But while the dash Omegans aren’t always the main character (Rodney from Good Intentions only features prominently in the first story), their impact is felt throughout. The result is a comic spin on matters topical, philosophical, and otherworldly, dressed up in Nayman’s signature madcap style.

Flow My Tears, the Policeman Said

Flow My Tears, the Policeman Said
By Philip K. Dick

A messy, dog’s breakfast of a novel, but one that gives us Philip K. Dick at perhaps his most mind-bendingly Dickish. There’s the skeleton of a decent pulp-thriller plot, with a groovy ‘70s vibe, given a mystical overlay that finally resolves into a techno-apocalypse revealing man to be, once again, the plaything of fate.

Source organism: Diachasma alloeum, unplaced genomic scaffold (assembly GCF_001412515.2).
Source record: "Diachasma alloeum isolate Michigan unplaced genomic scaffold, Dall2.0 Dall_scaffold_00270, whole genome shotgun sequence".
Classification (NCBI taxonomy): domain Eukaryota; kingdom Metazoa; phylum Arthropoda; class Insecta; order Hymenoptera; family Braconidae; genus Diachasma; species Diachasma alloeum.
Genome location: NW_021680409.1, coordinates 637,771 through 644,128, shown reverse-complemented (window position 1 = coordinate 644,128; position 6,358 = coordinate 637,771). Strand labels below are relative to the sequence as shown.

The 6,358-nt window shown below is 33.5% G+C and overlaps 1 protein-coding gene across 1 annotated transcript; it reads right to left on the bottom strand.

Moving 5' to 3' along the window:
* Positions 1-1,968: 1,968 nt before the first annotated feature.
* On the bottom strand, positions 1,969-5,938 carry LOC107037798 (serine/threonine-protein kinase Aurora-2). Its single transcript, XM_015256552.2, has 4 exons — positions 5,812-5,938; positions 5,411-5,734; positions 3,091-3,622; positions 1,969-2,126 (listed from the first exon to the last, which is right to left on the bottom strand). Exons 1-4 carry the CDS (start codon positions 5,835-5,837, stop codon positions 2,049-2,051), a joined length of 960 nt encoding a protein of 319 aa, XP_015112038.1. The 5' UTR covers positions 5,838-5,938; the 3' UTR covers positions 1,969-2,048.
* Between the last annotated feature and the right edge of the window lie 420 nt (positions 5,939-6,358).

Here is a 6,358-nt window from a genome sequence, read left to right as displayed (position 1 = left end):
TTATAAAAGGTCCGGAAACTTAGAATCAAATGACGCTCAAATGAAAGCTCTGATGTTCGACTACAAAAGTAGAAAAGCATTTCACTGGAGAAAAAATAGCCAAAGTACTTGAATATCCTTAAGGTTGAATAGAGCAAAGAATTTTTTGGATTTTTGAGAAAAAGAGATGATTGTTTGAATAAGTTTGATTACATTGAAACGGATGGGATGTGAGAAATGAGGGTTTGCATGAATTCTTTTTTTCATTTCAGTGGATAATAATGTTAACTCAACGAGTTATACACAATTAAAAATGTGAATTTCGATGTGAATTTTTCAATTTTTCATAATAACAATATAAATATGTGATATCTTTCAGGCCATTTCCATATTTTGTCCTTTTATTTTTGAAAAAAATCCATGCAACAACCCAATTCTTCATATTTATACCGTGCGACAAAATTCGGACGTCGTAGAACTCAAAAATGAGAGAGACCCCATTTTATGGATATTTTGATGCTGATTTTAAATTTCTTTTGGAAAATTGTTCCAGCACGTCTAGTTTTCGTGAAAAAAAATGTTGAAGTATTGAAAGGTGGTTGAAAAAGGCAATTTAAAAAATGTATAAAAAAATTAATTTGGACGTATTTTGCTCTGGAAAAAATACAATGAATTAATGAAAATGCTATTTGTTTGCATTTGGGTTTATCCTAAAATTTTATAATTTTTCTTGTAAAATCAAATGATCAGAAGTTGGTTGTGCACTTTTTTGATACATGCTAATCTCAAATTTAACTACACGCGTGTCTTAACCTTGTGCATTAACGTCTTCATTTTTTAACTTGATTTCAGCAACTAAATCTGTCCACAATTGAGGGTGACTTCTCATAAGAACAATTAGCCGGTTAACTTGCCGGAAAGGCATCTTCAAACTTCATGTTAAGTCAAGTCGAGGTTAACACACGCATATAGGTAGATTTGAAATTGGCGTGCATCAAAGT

Celebrity crooner Jason Taverner wakes up one day to find his fame, and indeed everything else about his life, has been erased. This is something that’s hard to imagine happening in post-Second Civil War America, where Black citizens are sterilized, university students wage a guerilla war from underground campuses, and police surveillance is everywhere in what has become a paranoid “betrayal state.” But it seems someone — not Jason — has been experimenting with the multiple-space-inclusion drug KR-3, which has the effect of bending reality.

The fact that the book is about Jason but it’s not his trip is what I find to be the most intriguing thing going on. Jason and his Javert, Felix Buckman, are the two main characters, but they don’t drive the plot. Instead they are flotsam caught up in the druggy fantasy of Buckman’s sister/wife Alys.